The Null Device
Posts matching tags 'yo la tengo'
The Null Device's top 8 records of 2003:
- 8. Yo La Tengo - Summer Sun. A nicely laid-back collection of grooves from Yo La Tengo, and more than a worthy follow-up to And Then Nothing Turned Itself Inside Out.
- 7. Martin L. Gore - Counterfeit2. Covers of acts including Nick Cave, the Velvet Underground and others, done in glitchy, electronic fashion, with the characteristic Depeche Mode formula of aching humanity and cold electronics. Note: the Australian release is corrupt; the US release isn't.
- 6. Ninetynine - Receiving the Sounds of Science Fiction EP. A five-track taster of their upcoming album, available only through a singles club in the US. Has some good new tracks, though I still think they shouldn't have taken the guitar line out of San Pedro.
- 5. The Postal Service - Give Up. Indie synth-pop from Seattle; intelligent and well arranged, even if some of the love ballads may be a bit too perky.
- 4. Radiohead - Hail To The Thief. This could possibly have been album of the year, or close to, had it not been for EMI deciding to release only defective versions in most markets (the US being an exception). In any case, the set of MP3s leaked onto the internet prior to release was actually slightly better than the released version (for example, The Gloaming lost its third verse before making it to CD). NOTE: The Null Device does not advocate violating copyright laws.
- 3. Belle & Sebastian - Dear Catastrophe Waitress. The Glaswegian indie-pop collective's latest album, produced by Trevor Horn, and bouncing all over the place, from rock to pop to retro. A bit fey in places, but then again, you'd sort of expect that.
- 2. Minimum Chips - Gardenesque. Three tracks they recorded for SBS and a longish studio arrangement. Good, if a bit short. Maybe one of these years they'll record a full-length album?
- 1. Spearmint - My Missing Days. Spearmint probably have the best songwriting of any English indie band these days. Their songs are very much about subjective experience, and don't confine themselves to the usual romantic-relationship clichés that sell well, but cover other things, like accumulating too much stuff as one goes through life, or the process of really getting into a book. Their music is pretty good too, reminiscent in places of Pulp or someones.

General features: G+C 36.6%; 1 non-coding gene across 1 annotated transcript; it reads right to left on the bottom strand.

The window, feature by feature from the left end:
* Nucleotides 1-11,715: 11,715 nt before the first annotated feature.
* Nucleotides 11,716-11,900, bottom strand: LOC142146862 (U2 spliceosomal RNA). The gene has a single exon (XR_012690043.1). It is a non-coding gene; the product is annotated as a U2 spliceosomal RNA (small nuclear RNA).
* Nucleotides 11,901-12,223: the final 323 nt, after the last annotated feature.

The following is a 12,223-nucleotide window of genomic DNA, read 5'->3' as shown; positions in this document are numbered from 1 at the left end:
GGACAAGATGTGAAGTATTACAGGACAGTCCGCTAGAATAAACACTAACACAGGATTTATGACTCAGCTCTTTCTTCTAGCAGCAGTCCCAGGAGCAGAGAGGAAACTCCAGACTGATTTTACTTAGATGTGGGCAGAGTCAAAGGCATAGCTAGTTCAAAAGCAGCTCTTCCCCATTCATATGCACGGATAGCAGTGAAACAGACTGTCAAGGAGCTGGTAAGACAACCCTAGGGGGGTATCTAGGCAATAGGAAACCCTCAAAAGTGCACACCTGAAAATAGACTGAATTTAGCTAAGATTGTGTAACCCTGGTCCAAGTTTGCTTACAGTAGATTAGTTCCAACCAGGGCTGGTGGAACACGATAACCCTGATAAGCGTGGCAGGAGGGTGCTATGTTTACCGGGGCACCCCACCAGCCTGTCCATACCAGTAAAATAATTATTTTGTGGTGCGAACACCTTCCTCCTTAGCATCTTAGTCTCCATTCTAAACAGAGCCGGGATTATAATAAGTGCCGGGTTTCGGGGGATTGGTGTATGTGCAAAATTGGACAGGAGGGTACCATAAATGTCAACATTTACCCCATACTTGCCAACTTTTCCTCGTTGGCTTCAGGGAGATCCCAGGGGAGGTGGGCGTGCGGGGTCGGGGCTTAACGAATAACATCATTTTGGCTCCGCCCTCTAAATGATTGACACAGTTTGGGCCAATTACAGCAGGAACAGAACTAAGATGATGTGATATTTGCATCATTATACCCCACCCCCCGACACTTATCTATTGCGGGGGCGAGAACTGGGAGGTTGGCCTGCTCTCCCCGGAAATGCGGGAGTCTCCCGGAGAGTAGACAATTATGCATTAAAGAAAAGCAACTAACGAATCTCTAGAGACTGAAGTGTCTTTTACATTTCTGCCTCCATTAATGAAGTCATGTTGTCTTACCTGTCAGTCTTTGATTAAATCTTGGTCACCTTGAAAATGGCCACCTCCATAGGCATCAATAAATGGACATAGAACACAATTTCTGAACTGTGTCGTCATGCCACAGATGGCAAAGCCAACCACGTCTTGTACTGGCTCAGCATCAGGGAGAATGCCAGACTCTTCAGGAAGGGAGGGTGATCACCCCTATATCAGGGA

(A number of albums were disqualified for not being available to the public in non-defective CD format; being available on import from the United States or similar was sufficient. These include albums by David Bridie, The Thrills and Client.)
Tonight I saw Yo La Tengo at the Corner Hotel. First up were the supports, Decoder Ring, who also played at the Mogwai gig last year; this time they seemed to have more electronics and sequenced synths in the mix, sounding somewhere between (post-)rock instrumentals and some kind of post-Kraftwerk electro; they were pretty good.
Then, after a DJ break, Yo La Tengo came on, and played for some two hours (including two encores), starting off with their cover of Sun Ra's Nuclear War, and going on to Let's Save Tony Orlando's House (one of my favourite YLT songs). They swapped instruments a fair bit, playing four keyboards, two drum kits (plus bongos!) and numerous guitars (which were handed to them by a guitar tech/valet offstage), not to mention some 2- and 3-part vocal harmonies. Ira (the guy in the striped short) stole the show in places with his antics, rocking out on the guitar, thrashing it about, and pretending to be about to throw it, though carefully not letting go. (Perhaps he was only thrashing it about in an ironic sense?)
Anyway, they played a few quieter, country-tinged numbers (Today Is The Day, Tears Are In Your Eyes and Take Care near the end), some of their more upbeat pieces (Season Of The Shark, a great rendition of How To Make A Baby Elephant Float (dig those chords!), Moonrock Mambo, and Georgia vs. Yo La Tengo at the very end), and a few rock numbers (including one off their Christmas EP -- the one with the artwork by Daniel Clowes). During the second encore, whilst taking a request, they said that they didn't like to repeat songs from the previous night; given that they played most of their new album tonight, I wonder exactly which ones last night's audiences were treated to.
Anyway, next week it's Interpol, which should also be good.
"It's just a twisted mass of black-frame glasses and ironic Girl Scouts T-shirts in there.": 37 Record Store Clerks Feared Dead In Yo La Tengo Concert Disaster in Athens, Ga. Rescue workers are still sifting for the wreckage for copies of Magnet, heated debates over the definition of emo and other signs of life.